tract. Some of these bacteria are “good” and some are “bad.” The good bacteria support
immune function and enhance nutrient absorption. To stay healthy, our bodies need to
have more “good” bacteria than “bad.”
But how can we determine if we have the right ratio of good bacteria to bad bacteria?
Our bodies let us know by the symptoms we experience.
When our gut flora becomes imbalanced, the result can be constipation, diarrhea,
heartburn, bloating and irritable bowel syndrome. Other symptoms include chronic
fatigue, premature aging, joint and muscle pain, weight gain, insomnia, eczema, acne,
asthma and even autism.
An increase in bad flora can occur when we are stressed, eating packaged and
processed foods, eating fast foods, consuming sugar, overdrinking, and overindulging.
That’s because the “bad” bacteria feed on the sugars and fats found in these foods.
Another cause of imbalanced gut flora is eating mostly cooked foods. Cooking can
destroy essential nutrients and enzymes important for good digestive health. Antibiotics
can also disrupt the overall gut flora balance.
Doctors and researchers are also beginning to realize that a “leaky gut” can be the
cause of a host of health issues. Leaky gut, or intestinal permeability, is caused when
the lining of the small intestine becomes damaged (typically by diet or medication).
Once this lining is damaged, undigested food particles, toxic waste products and
bacteria “leak” through the intestines and into the blood stream. These substances
entering the blood can cause an autoimmune response in the body, including bloating,
food sensitivities and allergies, irritable bowel, rheumatoid arthritis, fatigue, digestive
issues, and skin problems.
The good news is by making a few lifestyle and dietary changes, we can alter the
diversity and number of microbes in our guts for the better and heal the gut. We need to
begin with eating “real” food. Vegetables and high-fiber foods, such as green leafy
vegetables, garlic, onions, and artichokes feed the “good” bacteria. We should also eat
at least 50 percent of our food in a raw state. Eating a daily salad with lots of colorful
vegetables is a great strategy. Fermented foods, such as sauerkraut, kimchee, yogurt,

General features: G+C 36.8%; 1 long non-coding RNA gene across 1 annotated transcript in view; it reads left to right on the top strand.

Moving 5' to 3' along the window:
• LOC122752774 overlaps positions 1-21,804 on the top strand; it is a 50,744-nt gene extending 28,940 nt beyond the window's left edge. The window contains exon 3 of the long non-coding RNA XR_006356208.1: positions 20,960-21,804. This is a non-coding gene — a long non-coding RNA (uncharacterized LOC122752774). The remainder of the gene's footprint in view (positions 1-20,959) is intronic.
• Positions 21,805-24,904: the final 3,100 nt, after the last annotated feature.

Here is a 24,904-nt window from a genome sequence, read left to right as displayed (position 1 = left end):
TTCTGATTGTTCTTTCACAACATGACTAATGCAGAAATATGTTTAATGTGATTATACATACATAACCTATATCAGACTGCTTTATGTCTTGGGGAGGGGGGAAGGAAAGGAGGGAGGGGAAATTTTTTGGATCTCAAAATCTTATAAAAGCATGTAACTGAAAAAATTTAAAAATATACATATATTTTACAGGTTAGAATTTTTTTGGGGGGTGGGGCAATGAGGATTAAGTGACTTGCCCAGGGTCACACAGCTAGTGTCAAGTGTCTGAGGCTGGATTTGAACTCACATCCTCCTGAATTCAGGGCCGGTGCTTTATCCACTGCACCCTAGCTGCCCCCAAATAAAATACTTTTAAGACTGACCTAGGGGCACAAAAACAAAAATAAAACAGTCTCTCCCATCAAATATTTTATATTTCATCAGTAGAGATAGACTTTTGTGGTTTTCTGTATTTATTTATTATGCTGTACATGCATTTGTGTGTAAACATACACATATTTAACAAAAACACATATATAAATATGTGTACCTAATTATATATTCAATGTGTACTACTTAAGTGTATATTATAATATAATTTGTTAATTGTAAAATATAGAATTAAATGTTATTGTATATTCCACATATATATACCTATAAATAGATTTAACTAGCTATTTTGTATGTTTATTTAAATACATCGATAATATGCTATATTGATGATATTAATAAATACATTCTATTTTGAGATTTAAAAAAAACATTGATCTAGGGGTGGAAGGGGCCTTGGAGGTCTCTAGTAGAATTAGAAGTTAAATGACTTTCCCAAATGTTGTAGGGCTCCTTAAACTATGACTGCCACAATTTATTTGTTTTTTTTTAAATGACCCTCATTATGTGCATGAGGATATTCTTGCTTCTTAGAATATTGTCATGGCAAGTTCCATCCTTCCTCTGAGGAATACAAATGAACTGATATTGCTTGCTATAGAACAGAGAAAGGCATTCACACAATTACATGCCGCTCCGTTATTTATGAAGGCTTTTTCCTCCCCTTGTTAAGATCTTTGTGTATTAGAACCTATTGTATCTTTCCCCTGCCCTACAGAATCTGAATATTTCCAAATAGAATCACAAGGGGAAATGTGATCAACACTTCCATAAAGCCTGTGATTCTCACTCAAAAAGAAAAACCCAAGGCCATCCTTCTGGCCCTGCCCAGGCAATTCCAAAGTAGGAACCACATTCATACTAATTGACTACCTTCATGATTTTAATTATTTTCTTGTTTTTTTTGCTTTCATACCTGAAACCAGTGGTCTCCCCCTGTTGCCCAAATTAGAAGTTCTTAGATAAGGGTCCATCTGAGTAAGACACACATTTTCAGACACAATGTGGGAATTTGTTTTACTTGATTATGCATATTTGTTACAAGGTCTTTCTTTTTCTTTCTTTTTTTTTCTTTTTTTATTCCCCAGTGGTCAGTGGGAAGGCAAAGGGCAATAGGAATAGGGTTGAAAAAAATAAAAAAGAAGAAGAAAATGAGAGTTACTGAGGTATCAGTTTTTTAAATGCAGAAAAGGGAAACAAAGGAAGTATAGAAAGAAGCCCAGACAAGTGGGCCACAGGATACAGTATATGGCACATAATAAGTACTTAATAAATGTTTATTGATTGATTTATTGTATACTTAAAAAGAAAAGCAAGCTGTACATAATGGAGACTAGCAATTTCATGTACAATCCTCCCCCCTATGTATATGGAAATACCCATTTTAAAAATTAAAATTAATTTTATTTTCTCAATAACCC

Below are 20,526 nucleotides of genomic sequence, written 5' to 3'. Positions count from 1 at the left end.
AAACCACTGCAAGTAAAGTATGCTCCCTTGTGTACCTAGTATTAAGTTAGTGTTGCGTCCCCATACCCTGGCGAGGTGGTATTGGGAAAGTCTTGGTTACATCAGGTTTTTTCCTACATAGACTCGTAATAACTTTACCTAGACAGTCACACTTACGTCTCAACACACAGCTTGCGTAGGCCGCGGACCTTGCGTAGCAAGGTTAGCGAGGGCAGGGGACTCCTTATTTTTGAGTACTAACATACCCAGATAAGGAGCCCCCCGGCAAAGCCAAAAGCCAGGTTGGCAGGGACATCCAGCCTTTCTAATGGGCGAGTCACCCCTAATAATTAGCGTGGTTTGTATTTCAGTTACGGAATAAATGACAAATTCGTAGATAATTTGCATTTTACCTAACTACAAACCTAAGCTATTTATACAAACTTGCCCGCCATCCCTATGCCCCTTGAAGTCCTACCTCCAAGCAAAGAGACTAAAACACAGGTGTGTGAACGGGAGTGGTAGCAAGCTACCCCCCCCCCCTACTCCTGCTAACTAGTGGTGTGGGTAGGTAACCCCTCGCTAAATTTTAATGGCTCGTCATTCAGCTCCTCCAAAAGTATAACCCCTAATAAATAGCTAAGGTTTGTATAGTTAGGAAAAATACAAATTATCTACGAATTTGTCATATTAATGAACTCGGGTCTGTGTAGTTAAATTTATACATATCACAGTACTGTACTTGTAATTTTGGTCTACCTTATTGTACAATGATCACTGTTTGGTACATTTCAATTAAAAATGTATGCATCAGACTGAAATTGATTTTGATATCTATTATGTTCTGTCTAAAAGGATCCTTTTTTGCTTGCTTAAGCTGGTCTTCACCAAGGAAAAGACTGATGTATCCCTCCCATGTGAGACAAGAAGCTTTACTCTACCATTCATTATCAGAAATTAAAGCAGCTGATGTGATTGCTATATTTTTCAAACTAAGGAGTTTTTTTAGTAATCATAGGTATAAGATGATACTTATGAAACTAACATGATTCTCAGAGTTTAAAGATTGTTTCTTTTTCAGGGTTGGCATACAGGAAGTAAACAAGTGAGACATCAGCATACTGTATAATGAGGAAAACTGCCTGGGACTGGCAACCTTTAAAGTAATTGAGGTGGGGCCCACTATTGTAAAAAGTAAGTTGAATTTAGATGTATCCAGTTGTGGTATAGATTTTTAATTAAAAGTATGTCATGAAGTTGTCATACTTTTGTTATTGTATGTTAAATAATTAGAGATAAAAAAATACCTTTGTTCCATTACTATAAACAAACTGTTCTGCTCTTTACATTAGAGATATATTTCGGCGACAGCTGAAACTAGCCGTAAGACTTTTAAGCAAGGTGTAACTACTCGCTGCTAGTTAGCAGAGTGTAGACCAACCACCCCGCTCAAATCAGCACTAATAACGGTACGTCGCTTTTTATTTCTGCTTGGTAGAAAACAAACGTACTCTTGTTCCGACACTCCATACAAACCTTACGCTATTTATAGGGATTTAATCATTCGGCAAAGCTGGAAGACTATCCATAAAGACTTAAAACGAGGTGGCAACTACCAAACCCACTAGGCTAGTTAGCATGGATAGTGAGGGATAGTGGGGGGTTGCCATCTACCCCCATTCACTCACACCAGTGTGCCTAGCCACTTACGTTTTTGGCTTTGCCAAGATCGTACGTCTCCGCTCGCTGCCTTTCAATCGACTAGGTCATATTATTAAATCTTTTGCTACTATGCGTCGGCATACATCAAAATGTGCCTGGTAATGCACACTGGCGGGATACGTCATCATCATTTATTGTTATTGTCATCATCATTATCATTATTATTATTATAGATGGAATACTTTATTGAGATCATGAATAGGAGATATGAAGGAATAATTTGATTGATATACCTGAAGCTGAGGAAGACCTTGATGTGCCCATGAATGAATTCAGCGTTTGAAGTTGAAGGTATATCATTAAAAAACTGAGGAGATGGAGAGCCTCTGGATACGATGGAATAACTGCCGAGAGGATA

miso, tempeh, olives, pickles, and kefir can also help improve gut health. (Although it is
best to make sure the yogurt and kefir and unflavored, since “bad” bacteria breed on the
added sugars.)
Another way to improve your digestive system is to improve your stomach acid. When
we have proper acidity in the stomach, germs and foreign invaders such as parasites
and bad bacteria are destroyed before they can get to the gut. Many people assume
they have too much stomach acid due to chronic heartburn or acid reflux. Often,
however, these symptoms are caused by low stomach acid.
Both probiotics and prebiotics can help increase healthy gut bacteria. A high-quality
probiotic is typically consumed in capsule form. Prebiotics, on the other hand, can only
be found in food. Prebiotics feed on non-digestible carbohydrates, which encourages
beneficial bacteria to multiply in the gut. Prebiotic-rich foods to add to the diet include
asparagus, bananas, chicory, garlic, onions, and whole grains.*
And, finally, do your best to avoid taking antibiotics, which destroy the beneficial
bacteria and disrupt the overall balance of good and bad bacteria.
When you focus on improving your digestive health, your immune system will reap the
benefits. You will discover you require fewer medications and, more importantly, find
yourself further down the path toward optimal health.
*Always talk to your doctor before making any drastic changes to your diet. For some people, such as
those with irritable bowel syndrome or other medical conditions, probiotics and fiber-rich diets may not be
Pathways to Healing specializes in holistic chiropractic care. Dr. Alyssa Musgrove draws on a
variety of techniques, including chiropractic, kinesiology, nutrition, food allergy testing and
lifestyle counseling to assist clients in achieving optimal health and wellness in one setting.
Pathways to Healing is located at 1022 Founders Row, Lake Oconee Village, Greensboro. The
office can be reached at 706-454-2040.

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By: Dr. Alyssa Musgrove

Inflammation has been associated with just about every health condition. Inflammation is not
always bad. It can be the body’s natural attempt to heal itself and eliminate damaged cells,
viruses, and bacteria. Acute inflammation starts quickly and disappears in a few days. Chronic
inflammation, however, can last months or even years. A sedentary lifestyle, stress, minor food
allergies, and poor diet are just a few of the most common contributors to chronic inflammation.
Chronic inflammation will not typically produce symptoms until actual loss of function occurs
somewhere. Chronic inflammation tends to be low-grade and systemic, silently damaging your
tissues over an extended period. This process can go on for years without you noticing until
disease suddenly sets in.

Since chronic inflammation tends to be “silent,” how can you determine if inflammation is
brewing in your body? Clinical tests used in allopathic medicine include: